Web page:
Beers Guidelines 2015
Per the Beers Criteria, most recently updated in 2015, it is well established that many drugs with anticholinergic properties should be avoided in the elderly whenever possible. In addition, drug Interactions with anticholinergics are common and pharmacists and physicians should screen for these drug interactions in patients who must use a drug with anticholinergic properties. It is also important to screen for and avoid combined use of two or more drugs that both have anticholinergic effects to minimize the risk for adverse drug effects.
Clinicians can also refer to the Anticholinergic Cognitive Burden (ACB) Scale developed by the Aging Brain Program of the Indiana University Center for Aging Research. On this list, drugs that have an ACB score higher than ‘3’ should be avoided in the elderly.
List of Anticholinergic Drugs to Be Avoided in the Elderly
Note: Many of the below drugs are found in over-the-counter (OTC) products and/or in combination with other medications (prescription or OTC), so always check with your pharmacist if you are concerned about the use of anticholinergic drugs.
- Carbinoxamine (Arbinoxa, Karbinal ER, Palgic)
- Chlorpheniramine (Aller-Chlor, Chlor-Trimeton)
- Clemastine (Tavist Allergy)
- Dexbrompheniramine (Ala-Hist IR)
- Dexchlorpheniramine (Polaramine, Polaramine Repetabs)
- Dimenhydrinate (Dramanine)
- Diphenhydramine* (oral) (Allermax, Benadryl, Nytol, Unisom)
- Doxylamine (Aldex AN, Unisom, Nytol Maximum Strength)
- Hydroxyzine (Vistaril, Atarax)
- Meclizine (Antivert, Bonine, D-Vert, Dramamine Less Drowsy)
- Promethazine (Phenergan)
- Triprolidine (Histex, Zymine, Zymine, Tripohist)
* Use of diphenhydramine in acute allergic reactions may be appropriate
* In general, these agents are not recommended for prevention of extrapyramidal symptoms with antipsychotics. In addition, more-effective agents are available for treatment of Parkinson disease.
Skeletal Muscle Relaxants
- Disopyramide (Norpace, Norpace CR)
- Clomipramine (Anafranil)
- Desipramine (Norpramin)
- Doxepin (Silenor, Sinequan)
- Imipramine (Tofranil, Tofranil-PM)
- Nortriptyline (Pamelor)
- Paroxetine (Brisdelle, Paxil, Paxil CR, Pexeva)
- Protriptyline (Vivactil)
- Trimipramine (Surmontil)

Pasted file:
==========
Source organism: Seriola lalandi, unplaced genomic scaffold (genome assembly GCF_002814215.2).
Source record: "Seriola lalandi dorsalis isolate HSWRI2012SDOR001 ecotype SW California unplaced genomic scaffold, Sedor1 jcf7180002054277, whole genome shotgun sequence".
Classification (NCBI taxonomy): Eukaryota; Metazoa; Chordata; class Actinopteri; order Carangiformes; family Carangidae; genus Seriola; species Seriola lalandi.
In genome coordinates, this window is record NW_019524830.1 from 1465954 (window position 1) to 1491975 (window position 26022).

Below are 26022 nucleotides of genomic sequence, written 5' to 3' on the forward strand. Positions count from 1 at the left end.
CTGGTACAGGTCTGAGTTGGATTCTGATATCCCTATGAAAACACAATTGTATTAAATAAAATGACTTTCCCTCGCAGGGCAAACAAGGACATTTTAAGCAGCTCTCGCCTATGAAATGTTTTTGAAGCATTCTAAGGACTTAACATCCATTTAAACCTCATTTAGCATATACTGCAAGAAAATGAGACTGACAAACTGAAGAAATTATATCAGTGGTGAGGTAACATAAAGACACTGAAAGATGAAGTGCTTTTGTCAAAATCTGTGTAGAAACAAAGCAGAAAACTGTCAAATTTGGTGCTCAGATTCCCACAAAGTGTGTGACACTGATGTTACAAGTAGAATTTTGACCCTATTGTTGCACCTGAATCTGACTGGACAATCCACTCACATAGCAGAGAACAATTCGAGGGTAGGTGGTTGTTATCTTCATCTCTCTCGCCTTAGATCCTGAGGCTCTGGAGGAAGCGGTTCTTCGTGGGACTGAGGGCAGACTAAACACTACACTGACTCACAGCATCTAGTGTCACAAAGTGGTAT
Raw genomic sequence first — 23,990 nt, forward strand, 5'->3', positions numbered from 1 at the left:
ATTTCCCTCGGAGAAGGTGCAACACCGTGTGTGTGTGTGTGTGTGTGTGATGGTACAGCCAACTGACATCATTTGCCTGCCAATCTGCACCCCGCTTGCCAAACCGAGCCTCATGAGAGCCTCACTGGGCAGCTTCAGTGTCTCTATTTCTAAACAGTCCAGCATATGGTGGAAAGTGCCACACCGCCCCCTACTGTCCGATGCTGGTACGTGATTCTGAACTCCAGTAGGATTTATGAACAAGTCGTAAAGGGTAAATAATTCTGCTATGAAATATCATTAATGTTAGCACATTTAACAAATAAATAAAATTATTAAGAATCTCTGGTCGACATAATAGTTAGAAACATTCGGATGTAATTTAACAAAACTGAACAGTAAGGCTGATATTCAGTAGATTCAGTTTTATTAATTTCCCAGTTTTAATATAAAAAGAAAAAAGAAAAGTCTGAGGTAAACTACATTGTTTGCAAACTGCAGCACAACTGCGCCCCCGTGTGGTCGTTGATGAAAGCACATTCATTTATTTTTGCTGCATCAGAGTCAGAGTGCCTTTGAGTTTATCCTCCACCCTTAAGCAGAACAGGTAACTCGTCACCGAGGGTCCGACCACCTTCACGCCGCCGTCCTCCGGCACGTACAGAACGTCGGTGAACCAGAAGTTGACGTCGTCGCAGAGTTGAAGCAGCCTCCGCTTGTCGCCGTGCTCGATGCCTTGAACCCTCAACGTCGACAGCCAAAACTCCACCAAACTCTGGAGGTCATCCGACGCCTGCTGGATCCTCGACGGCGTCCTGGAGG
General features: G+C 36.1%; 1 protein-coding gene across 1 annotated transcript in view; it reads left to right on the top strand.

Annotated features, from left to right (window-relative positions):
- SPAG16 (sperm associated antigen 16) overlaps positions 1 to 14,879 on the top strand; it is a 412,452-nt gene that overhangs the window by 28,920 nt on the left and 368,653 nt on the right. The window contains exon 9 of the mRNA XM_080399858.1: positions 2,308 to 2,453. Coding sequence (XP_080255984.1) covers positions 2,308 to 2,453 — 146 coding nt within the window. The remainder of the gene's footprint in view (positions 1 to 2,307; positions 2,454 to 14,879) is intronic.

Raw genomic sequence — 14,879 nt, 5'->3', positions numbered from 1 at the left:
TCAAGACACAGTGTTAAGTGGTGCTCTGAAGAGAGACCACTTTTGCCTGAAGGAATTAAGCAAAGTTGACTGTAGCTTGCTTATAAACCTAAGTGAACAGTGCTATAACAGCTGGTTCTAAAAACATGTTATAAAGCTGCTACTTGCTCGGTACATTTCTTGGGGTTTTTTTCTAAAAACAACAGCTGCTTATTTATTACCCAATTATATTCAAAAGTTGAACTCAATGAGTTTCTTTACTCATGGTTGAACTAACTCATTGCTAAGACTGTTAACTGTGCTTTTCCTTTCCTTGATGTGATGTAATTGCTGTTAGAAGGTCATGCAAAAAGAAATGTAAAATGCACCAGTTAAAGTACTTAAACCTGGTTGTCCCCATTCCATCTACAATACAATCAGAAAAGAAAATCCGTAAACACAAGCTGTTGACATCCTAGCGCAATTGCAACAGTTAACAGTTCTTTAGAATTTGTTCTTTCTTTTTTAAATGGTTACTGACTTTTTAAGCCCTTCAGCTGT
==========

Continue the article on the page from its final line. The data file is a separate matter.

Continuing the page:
Antimuscarinics (Urinary Incontinence)
- Darifenacin (Enablex)
- Fesoterodine (Toviaz)
- Flavoxate (Urispas)
- Oxybutynin (Ditropan, Ditropan XL)
- Solifenacin (Vesicare)
- Tolterodine (Detrol, Detrol LA)
- Trospium (Sanctura, Sanctura XR)
- Clozapine (Clozaril, FazaClo, Versacloz)
- Loxapine (Loxitane)
- Olanzapine (Zyprexa, Zyprexa Relprevv, Zyprexa Zydis)
*Boxed warnings exist about the use of antipsychotics in the elderly with dementia. Antipsychotics are not approved for use in psychotic conditions related to dementia. Antipsychotics may increase the risk of death in older adults with dementia-related conditions.
- Atropine (excludes ophthalmic [eye] agents)
- Belladonna Alkaloids
- Clidinium-chlordiazepoxide (Librax)
- Dicyclomine (Bentyl)
- Homatropine (excludes ophthalmic [eye] agents) (Tussigon)
- Hyoscyamine (Anaspaz, Levbid, Levsin, NuLev)
- Scopolamine (excludes ophthalmic) (Transderm Scop)
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- American Geriatrics Society 2015 Updated Beers Criteria for Potentially Inappropriate Medication Use in Older Adults. J Am Geriatr Soc 63:2227–2246, 2015. Accessed December 29, 2015 at http://onlinelibrary.wiley.com/doi/10.1111/jgs.13702/full
- Campbell N, Boustani M, Limbil T, et al. The Cognitive Impacts of Anticholinergics: A Clinical Review. Clin Interv Aging. 2009;4: 225–233. Accessed December 30, 2015 at http://www.ncbi.nlm.nih.gov/pmc/articles/PMC2697587/
- Gray SL, Anderson ML, Dublin S et al. Cumulative use of strong anticholinergics and incident dementia: A prospective cohort study. JAMA Intern Med 2015;175:401–407.
- Merz B. Common anticholinergic drugs like Benadryl linked to increased dementia risk. Harvard Health Blog. September 10, 2015. Accessed January 11, 2016 at http://www.health.harvard.edu/blog/common-anticholinergic-drugs-like-benadryl-linked-increased-dementia-risk-201501287667
Always consult your healthcare provider to ensure the information displayed on this page applies to your personal circumstances.